Headin' up. A shady and relatively level beginning is not unusual, but we can always count on tougher terrain ahead, since the only way up a mountain is “up”. I have just turned sixty, and had considered myself to be in relatively good shape. The hikers I have met are generally as old or older than me, although we get the occasional 30-40 year old. Despite my relative youth in the group, the older hikers regularly leave me in the dust. I am continually amazed by the seventy-year-olds who barely slow down on the steep switchbacks and who nimbly leap from one precarious rock ledge to another. While it is sometimes a little exasperating to watch this, as I pant for breath at seven thousand feet, it does give me hope for my own future, as I get stronger and more acclimated.

Speaking of switchbacks. This photo shows the typical steepness of the trails, and the jungle-like underbrush in the shadier areas. In the summer rainy season, this jungle grows to a level of thickness that discourages any thought of venturing off the narrow trails, and sometimes conceals sudden drops and other pitfalls. Great care is needed to avoid injury in places where rescue would be difficult and many hours in coming. In the winter, the underbrush dries out and is often slashed back by Mexicans coming up to tend mountain-top fields or to herd livestock, but it can still scratch and entangle the unwary with clusters of sharp thorns which seem to leap out with evil intent.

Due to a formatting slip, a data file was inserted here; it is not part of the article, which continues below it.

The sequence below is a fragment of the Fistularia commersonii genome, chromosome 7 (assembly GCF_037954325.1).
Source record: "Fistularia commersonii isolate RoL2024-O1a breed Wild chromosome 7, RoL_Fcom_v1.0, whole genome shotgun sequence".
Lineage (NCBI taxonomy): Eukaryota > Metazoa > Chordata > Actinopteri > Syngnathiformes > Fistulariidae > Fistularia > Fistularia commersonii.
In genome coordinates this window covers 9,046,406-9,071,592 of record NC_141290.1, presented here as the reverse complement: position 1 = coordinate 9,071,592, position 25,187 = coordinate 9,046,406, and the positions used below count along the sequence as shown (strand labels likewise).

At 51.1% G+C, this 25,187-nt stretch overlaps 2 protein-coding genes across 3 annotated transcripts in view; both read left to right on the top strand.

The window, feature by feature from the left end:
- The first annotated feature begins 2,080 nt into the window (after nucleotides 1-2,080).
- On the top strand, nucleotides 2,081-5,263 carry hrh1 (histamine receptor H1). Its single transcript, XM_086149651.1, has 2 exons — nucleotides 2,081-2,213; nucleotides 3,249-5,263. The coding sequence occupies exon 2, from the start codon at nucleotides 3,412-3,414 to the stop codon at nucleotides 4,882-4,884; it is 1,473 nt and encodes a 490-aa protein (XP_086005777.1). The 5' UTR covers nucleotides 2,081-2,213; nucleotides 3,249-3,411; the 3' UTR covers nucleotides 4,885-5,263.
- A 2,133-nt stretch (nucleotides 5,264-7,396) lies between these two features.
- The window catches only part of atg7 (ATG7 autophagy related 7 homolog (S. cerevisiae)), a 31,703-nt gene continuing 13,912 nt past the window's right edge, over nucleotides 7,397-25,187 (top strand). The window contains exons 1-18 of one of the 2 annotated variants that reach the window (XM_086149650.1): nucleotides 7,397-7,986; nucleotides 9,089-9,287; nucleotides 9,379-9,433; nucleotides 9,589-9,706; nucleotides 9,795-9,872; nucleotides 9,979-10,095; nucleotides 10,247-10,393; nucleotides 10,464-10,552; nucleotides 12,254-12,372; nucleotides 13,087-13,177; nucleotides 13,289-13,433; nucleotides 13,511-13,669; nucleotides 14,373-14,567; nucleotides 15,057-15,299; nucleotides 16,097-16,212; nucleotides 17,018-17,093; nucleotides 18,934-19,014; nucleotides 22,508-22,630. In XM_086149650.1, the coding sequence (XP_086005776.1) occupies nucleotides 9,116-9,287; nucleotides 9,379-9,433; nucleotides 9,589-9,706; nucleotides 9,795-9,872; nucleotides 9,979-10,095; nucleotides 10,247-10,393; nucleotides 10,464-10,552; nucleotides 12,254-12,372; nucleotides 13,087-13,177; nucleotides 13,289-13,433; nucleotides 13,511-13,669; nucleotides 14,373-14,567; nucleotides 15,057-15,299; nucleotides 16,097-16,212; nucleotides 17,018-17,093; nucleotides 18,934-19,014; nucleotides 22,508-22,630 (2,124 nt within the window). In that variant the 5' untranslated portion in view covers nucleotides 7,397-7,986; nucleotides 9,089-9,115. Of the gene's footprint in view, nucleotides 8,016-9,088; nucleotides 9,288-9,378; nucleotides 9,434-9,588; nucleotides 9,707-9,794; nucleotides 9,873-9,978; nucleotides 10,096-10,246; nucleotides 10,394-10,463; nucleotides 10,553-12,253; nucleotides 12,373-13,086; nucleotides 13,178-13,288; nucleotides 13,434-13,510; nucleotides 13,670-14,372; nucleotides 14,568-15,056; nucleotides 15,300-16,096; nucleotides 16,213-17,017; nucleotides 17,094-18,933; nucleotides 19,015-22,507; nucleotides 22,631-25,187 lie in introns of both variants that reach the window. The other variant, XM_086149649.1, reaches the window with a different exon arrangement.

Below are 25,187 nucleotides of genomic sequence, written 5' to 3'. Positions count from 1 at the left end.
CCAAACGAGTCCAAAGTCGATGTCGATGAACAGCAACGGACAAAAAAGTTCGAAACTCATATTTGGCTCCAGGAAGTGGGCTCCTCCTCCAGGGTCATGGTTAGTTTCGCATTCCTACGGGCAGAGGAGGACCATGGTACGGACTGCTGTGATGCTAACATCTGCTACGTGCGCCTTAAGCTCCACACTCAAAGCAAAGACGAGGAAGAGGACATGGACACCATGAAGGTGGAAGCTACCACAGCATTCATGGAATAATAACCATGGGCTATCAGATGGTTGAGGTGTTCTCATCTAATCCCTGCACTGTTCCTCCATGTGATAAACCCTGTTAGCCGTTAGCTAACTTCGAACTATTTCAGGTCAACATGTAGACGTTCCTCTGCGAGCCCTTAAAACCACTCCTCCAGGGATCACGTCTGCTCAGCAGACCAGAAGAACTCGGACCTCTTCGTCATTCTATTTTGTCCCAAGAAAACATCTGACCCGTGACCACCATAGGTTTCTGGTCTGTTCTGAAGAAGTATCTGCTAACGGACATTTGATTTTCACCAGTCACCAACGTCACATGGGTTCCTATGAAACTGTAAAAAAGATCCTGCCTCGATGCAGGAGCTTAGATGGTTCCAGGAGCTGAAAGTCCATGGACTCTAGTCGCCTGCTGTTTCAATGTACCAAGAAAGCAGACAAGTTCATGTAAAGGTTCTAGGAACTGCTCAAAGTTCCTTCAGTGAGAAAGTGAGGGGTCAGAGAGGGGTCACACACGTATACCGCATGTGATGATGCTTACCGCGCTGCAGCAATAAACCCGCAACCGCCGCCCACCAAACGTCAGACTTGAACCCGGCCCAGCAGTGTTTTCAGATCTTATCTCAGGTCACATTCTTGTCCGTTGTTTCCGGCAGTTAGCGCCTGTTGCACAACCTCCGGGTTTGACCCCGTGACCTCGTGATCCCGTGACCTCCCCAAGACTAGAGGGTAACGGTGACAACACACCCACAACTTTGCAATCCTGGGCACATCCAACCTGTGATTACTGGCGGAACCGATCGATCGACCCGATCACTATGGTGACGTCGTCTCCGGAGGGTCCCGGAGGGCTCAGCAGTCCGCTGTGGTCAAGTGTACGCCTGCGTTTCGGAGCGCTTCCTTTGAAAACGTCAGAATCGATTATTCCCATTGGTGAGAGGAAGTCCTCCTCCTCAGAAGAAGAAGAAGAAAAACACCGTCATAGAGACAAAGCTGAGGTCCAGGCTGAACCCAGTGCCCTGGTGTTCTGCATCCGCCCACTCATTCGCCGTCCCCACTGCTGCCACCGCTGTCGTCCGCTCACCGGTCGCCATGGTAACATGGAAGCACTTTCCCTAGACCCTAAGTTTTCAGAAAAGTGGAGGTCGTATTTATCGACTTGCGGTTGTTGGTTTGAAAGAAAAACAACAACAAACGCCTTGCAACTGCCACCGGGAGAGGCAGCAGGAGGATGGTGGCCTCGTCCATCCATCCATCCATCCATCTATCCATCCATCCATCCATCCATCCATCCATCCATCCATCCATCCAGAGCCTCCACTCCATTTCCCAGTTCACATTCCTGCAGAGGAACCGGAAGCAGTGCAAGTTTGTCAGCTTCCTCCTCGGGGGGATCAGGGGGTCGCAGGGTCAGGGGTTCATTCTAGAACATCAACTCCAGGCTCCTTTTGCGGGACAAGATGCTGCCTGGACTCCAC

Camote holes show another reason the Mexicans trek up these remote, rugged trails. They come to harvest camote, a tuber similar in appearance to yams or sweet potatoes. Camote grows wild, and is free for the taking by local Indians on their ejido (common) land. I am told it only grows between seven thousand and seventy-five hundred feet, in a band that rings the mountains around the Lake. Camote must be an exhausting crop to harvest since you must first climb two thousand steep feet up the mountain, find a camote plant, dig a substantial hole, and then tote your vegetable treasure down the mountain to sell on the street.